FROM Kadir van Lohuizen
Conflict Diamonds At least one million African workers earn pennies a day in the backbreaking effort to find diamonds, which themselves have no intrinsic value at all, but serve as symbols of love, wealth and power, and that makes for an industry worth $60 billion a year. By the time they get to a jewelry store, there's no way to identify these stones that have been used to finance brutal conflict in Africa. Bad publicity has driven the industry to reduce smuggling and try to improve the appalling conditions of diamond miners. But the new Hollywood film, Blood Diamond , is raising disturbing questions. What are the human costs? How much smuggling is still going on? How important are diamonds to the economies of countries including Sierra Leone, Botswana and South Africa?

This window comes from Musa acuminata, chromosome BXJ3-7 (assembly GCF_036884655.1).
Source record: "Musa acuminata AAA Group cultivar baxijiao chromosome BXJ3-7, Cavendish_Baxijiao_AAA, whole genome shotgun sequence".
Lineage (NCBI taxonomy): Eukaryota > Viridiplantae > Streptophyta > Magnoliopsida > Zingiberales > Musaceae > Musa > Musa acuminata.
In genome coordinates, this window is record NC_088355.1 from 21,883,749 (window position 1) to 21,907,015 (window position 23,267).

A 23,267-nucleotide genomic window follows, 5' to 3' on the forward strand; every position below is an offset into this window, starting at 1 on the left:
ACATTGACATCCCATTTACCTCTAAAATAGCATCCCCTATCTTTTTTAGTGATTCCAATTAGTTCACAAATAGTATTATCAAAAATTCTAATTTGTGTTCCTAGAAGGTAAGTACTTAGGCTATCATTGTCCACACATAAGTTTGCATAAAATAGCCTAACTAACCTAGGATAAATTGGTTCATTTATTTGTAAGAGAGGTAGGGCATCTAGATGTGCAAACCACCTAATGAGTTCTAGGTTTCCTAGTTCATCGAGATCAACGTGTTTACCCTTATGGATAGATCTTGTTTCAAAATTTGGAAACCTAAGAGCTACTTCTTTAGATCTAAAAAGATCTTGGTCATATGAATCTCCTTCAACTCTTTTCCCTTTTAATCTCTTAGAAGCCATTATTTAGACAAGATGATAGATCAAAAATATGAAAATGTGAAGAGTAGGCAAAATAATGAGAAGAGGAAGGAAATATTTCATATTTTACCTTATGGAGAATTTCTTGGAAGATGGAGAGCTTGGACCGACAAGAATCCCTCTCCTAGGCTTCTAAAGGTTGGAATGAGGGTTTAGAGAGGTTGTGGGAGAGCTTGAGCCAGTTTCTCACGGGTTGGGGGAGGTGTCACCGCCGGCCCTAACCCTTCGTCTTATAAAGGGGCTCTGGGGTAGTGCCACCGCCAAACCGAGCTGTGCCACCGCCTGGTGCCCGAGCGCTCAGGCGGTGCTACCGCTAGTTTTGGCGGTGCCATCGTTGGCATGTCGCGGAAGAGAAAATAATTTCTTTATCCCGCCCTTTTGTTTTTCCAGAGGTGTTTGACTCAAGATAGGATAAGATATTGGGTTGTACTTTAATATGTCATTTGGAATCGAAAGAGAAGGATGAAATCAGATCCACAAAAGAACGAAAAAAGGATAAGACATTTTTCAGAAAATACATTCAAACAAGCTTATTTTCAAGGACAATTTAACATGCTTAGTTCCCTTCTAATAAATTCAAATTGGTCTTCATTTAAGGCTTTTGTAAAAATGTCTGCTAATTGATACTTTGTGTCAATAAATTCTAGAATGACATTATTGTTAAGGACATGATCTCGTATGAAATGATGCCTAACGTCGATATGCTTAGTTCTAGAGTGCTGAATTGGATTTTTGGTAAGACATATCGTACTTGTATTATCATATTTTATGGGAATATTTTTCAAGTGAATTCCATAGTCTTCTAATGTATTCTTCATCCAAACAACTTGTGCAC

Trump's ethical conflicts pile up as transparency diminishes President Trump's refusal to reveal his income tax returns is just one example of a lack of transparency that could be hiding conflicts of interest. Other conflicts are already obvious from his appointments. And he's being sued for using his job to increase his profits.
White House flip flops: NATO, Syria and China In less than 100 days, President Trump has contradicted himself on a host of foreign policy issues — Syria, NATO, China and Vladimir Putin’s Russia. Is it a strength — or a weakness — for the United States when the world of power politics never knows what to expect?